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Google (GOOG) has been dominating tech as of late. The search engine giant's shares are up almost 30 percent over the last year, and with Google continuing to break new ground and reach company highs in almost every one of its financial metrics, the sky is the limit. In this article, I explain why Google shares may be the next tech giant hot stock.

From a valuation standpoint, there is still plenty of meat left on the bone for Google shareholders. Despite a seemingly high P/E ratio of 24.35, the company's strong expected growth and leading positions in several major growth markets give shares plenty of room for price appreciation. Google has a December 2013 forward P/E ratio of 17.4 and a 2014 forward P/E of 14.8. These are fairly low multiples considering analyst expectations of 13.7 percent annual earnings growth over the next five years. If Google can continue its current trend of innovation over the next year, it is reasonable to believe that shares can eclipse the $1000 mark. This will be achieved if Google meets its 2013 earnings expectations and keeps its P/E ratio at 22 or higher. Google is in a very good position to make this happen.

Google's current market position compares to that of a pre-surge Apple (AAPL). First, Google has a dominant position in a lot of big markets. Android has about a 75 percent market share in the smartphone market, and about a 67 percent market share in the search engine market. Second, Google is vertically positioning itself to resemble Apple's business plan. A few years ago, Apple was the only company to have a significant market share in both consumer electronics and operating systems. With the acquisition of Motorola Mobility and the announcement of the Chromebook Pixel, Google has succeeded in vertically integrating its product line. Microsoft (MSFT) is also trying to adopt this strategy, but Google's stronger brand and better track record of successful entries into new markets suggests that Google will ultimately be more successful.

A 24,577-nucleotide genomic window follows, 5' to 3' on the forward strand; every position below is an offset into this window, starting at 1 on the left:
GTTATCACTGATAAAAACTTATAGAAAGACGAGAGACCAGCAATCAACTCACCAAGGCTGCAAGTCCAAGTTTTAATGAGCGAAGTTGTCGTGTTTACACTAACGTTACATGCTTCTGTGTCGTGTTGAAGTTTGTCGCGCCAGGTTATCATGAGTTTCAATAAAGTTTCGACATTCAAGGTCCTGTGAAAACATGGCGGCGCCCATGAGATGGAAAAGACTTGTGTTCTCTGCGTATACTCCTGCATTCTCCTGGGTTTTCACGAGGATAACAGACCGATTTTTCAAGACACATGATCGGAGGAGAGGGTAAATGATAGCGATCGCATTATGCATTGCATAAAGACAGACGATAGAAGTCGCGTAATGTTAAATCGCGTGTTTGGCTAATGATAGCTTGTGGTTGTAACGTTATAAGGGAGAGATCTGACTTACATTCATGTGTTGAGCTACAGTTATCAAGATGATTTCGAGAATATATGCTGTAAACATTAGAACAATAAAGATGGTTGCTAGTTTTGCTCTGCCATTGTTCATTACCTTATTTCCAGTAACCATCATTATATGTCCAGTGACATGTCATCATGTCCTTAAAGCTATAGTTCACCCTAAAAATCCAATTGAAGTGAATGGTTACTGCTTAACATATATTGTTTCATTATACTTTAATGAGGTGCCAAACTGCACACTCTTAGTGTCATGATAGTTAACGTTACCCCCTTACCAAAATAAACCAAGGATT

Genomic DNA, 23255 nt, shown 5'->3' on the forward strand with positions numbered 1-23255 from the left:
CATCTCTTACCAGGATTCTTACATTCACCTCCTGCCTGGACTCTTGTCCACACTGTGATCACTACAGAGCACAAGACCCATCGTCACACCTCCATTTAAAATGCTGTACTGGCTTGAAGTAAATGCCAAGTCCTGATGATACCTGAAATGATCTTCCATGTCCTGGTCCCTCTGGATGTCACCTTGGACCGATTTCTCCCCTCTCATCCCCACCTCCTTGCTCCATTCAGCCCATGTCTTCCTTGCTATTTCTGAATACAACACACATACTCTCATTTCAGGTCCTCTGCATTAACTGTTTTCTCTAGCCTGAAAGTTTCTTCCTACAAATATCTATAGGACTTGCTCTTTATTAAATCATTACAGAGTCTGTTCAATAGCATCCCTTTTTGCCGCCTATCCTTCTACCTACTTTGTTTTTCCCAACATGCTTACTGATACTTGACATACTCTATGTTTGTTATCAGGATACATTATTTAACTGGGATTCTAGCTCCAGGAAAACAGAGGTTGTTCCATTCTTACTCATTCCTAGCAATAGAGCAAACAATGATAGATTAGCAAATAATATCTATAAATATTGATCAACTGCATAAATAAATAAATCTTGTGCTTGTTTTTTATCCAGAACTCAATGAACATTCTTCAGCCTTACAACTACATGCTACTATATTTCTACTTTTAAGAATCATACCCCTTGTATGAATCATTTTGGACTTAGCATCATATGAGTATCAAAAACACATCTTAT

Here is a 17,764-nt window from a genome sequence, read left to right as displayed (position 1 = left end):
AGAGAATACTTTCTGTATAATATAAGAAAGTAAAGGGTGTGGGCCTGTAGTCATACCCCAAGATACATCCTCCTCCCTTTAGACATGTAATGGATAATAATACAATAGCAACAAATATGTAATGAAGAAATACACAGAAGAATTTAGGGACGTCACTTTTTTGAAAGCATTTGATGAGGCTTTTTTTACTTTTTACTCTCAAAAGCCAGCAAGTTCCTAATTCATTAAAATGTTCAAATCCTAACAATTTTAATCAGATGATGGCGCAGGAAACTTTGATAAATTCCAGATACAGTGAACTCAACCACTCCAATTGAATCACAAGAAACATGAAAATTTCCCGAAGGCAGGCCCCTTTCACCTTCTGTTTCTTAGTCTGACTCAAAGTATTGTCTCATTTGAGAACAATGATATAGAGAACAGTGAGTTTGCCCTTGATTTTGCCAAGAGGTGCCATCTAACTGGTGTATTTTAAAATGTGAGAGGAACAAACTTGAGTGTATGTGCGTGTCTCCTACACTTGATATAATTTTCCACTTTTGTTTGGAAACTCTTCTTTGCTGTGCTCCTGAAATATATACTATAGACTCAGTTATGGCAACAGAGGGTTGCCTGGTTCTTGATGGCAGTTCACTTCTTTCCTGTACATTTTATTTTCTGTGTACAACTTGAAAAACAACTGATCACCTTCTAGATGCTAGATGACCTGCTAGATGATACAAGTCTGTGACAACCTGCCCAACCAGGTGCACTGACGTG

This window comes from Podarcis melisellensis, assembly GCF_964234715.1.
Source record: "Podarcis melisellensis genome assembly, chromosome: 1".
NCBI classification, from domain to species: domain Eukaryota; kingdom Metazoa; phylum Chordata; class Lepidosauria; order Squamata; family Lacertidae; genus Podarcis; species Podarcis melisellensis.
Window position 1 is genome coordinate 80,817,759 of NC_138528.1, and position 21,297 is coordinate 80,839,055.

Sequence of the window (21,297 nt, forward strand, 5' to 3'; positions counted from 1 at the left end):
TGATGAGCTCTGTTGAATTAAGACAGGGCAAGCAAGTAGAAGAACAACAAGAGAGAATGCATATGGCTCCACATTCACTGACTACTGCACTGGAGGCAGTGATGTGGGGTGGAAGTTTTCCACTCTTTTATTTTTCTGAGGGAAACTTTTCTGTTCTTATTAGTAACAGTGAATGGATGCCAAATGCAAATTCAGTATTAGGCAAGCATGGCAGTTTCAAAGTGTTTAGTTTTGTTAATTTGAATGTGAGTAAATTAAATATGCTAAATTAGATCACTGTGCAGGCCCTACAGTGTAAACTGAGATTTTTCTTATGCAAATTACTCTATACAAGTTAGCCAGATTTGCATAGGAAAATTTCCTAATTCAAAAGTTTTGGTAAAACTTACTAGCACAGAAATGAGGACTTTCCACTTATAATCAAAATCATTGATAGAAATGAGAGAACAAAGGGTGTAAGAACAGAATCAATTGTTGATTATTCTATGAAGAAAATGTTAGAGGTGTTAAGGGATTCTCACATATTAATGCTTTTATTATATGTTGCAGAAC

Unlike Apple, Google's revenue streams are not too dependent on any one product, which lowers the risk of owning Google stock. At Apple's peak, about 75 percent of Apple's revenue was derived from iPad and iPhone sales. As we have seen from Apple's monster share price drop, a company's dependence on 2 core products can be very risky. With a worse than expected iPhone 5 launch, Apple shares took a huge hit. Google investors are less likely to face this problem since the company's revenue comes from a variety of different sources. In its Q4 earnings presentation, Google states that only 67 percent of its revenue (excluding Motorola Mobility) comes from Google-owned sites. This includes its search engine, YouTube, Google Maps, Google Plus, and a plethora of other successful websites. In fact, 8 of the world's 30 most visited websites are owned by Google. This is a much more diversified position than that of Apple. 27 percent of Google's revenue comes from its partner sites, and the remaining 6 percent is contained in an "Other" category that has grown over 100 percent in the last year. These percentages do not account for Motorola Mobility, which accounted for 10.5 percent of Google's total fourth quarter revenue. All of these different revenue streams suggest that the company is not too dependent on any one product.

In conclusion, I believe that Google is a very strong buy because of its high growth potential, low valuation, and broad product line. Of the 38 analysts with reported recommendations on Yahoo Finance, 25 rate Google as a "Buy" or "Strong Buy," and none of them rate GOOG as "Underperform" or "Sell." The company has proven its ability to enter large markets, and its aggressive entry into hardware coupled with its dominance in the smartphone OS space give it a lot of potential for high levels of revenue and earnings growth. I currently give Google shares a one year target price of $925, and I would not be surprised if Google shares reach the $1000 mark within the next year. These high valuation targets are achievable with Google's combination of a high expected earnings per share, coupled with the innovation and high growth necessary to keep its P/E ratio above 20. Google is expected to grow its revenue from $50.2 billion to $61 billion in 2013, and should eclipse the $70 billion revenue mark in 2014. Since analysts do not expect Google's margins to increase until 2014, a high P/E ratio over the next year will still be justified since Google will have plenty of earnings growth to look forward to. As a result, Google can see large share price gains despite already being a tech giant.

Source: Google Looks Like A Pre-Surge Apple With Less Risk